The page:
This Old House morphed into the "Norm can build it with more of those damned biscuits" show, and you too can take a decaying heap of rubble and make a lovely historical house for only who knows how many dollars of donated materials and labor if you can supplement this with a $3 million dollar second mortgage.
Watching Ground Force was more entertaining than informative, but I usually did enjoy it and got a few good ideas from time to time. When Titchmarsh left Charlie and Tommy were hard pressed to keep it afloat. When Ground Force came to America it really went down the drain. So much for one more garden schlock program to *not* take up time on a Saturday morning.
FoodTV has gone the same route. Apparently the majority of television production powers that be feel the public needs more entertainment (and I use the word loosely) than education and more "personalities" than experts in whatever particular area. Perhaps I am of the old school and have gone back to my honed skills of reading for research as learned long ago in school when you actually had to do such a thing to find an answer. In 30+ years I have amassed a rather large, impressive personal collection of BOOKS (*gasp*, what a concept, replace reading for the remote) on these subjects for personal reference and take extensive advantage of the massive amounts of information available on the internet to garner gardening and culinary skills and knowledge. I'm also a regular patron of the library, sadly for the masses; seemingly used less than ever. Happily, for me, there's seldom a line at the check out desk.
The other thing that always leaves me amazed (but no longer surprised) are the many simply common and/or commonly simple questions asked of this group that can be answered by a 2 minute or less search on the internet or, heaven forbid, a trip to the public library. How in the world do these people manage to find and post to a newsgroup but can't figure out how to use a search engine? Granted, discussions and exchanges of ideas and information between peers and mentors is a wonderful thing indeed, but when somebody asks what grows in their area because they are going to start a landscape business; or what can grow in my backyard, but never give the slightest clue as to their location are only a few of many posts that just make me shake my head and think........."Ohferchrissakes, these people are breeding and we let them VOTE too?"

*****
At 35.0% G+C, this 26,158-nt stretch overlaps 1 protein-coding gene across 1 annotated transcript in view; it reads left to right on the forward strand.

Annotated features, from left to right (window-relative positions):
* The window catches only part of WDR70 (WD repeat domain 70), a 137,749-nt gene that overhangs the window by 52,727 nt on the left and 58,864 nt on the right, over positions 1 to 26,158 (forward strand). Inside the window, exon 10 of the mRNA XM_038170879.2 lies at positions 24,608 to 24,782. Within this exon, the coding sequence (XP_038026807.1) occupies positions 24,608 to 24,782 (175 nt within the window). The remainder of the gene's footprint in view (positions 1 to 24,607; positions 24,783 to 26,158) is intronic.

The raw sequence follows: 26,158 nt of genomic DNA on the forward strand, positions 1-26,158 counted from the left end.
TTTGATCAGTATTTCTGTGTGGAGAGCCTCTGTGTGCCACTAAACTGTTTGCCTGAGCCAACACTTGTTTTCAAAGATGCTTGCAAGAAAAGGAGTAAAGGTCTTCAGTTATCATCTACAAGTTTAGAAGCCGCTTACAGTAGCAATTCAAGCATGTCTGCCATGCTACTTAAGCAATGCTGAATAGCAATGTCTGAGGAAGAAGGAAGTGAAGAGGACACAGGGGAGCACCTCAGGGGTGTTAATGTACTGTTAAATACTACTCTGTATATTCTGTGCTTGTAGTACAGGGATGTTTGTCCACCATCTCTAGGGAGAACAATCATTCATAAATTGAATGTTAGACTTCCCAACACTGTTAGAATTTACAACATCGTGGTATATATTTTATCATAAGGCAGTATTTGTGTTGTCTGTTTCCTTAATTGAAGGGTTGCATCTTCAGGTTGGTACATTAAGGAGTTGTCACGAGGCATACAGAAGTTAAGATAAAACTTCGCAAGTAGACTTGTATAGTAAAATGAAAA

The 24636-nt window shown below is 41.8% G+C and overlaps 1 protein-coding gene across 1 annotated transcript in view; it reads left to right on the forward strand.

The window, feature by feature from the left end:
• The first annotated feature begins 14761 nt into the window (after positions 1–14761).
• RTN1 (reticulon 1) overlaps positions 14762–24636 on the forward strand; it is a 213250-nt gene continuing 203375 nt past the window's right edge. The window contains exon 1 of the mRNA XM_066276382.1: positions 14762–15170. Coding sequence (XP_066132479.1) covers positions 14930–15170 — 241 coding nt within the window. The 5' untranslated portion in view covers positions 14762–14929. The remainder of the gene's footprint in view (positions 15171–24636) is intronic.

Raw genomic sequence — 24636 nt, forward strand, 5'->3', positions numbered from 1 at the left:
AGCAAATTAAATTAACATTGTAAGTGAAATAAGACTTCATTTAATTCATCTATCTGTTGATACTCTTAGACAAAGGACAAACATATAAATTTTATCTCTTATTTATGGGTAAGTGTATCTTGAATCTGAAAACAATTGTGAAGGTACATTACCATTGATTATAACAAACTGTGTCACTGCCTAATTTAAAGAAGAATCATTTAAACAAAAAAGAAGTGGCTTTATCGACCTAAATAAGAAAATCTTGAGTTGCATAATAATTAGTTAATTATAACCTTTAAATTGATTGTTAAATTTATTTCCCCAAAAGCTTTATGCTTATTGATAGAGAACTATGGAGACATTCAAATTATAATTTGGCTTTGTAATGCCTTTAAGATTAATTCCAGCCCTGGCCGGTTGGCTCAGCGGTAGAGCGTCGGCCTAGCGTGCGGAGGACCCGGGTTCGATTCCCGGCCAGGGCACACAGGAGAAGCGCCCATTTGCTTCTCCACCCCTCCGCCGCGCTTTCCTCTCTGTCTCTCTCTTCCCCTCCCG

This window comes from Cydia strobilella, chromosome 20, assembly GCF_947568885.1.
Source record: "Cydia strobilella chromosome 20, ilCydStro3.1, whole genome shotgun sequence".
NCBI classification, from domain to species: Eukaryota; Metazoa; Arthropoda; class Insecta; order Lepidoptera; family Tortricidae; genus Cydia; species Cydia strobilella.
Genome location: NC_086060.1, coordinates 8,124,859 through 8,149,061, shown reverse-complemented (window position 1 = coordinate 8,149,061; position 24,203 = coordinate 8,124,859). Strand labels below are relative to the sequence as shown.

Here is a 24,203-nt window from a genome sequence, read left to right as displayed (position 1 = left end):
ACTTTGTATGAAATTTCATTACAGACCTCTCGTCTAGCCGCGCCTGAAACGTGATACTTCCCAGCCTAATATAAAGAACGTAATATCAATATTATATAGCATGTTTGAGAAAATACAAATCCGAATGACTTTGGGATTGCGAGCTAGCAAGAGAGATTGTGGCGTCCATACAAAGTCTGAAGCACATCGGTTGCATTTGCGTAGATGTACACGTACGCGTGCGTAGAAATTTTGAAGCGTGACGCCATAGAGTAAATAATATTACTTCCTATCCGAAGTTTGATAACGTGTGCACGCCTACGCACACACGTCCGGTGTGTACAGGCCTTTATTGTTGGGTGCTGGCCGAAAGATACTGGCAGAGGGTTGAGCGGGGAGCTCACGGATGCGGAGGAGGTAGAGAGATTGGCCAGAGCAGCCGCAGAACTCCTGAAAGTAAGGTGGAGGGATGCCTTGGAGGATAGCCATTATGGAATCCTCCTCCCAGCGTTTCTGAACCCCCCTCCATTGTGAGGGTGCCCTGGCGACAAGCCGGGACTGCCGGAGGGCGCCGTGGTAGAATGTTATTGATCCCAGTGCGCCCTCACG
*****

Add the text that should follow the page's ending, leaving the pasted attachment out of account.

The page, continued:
And that, boys and girls, concludes the Tuesday afternoon mull and rant program on wreck.gardens.........
Val
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My favorite, a real classic from rec.food.cooking:
"Can I make my own lasagne at home? How?"
That's it - the entire message. No hint as to whether the person was asking about how to make the noodles from scratch, or the dish. The OP never returned to clarify this, probably because he/she/it came under heavy (and justly deserved) artillery fire within minutes of the message being posted. The assumption was that even though every lasagna noodle package in the universe contains a recipe, the person hadn't bothered to look, or do a web search, or (heaven forbid) hire a private detective for assistance in locating the nearest library.
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Val wrote:
<culled>

[...polite applause...]
Is there a refreshments table set up here somewhere?
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On 10/2/07 4:07 PM, in article 4702a543$0$10300$ snipped-for-privacy@news.qwest.net,

Yes, I'd like a cup of tea with a slice a lemon...
C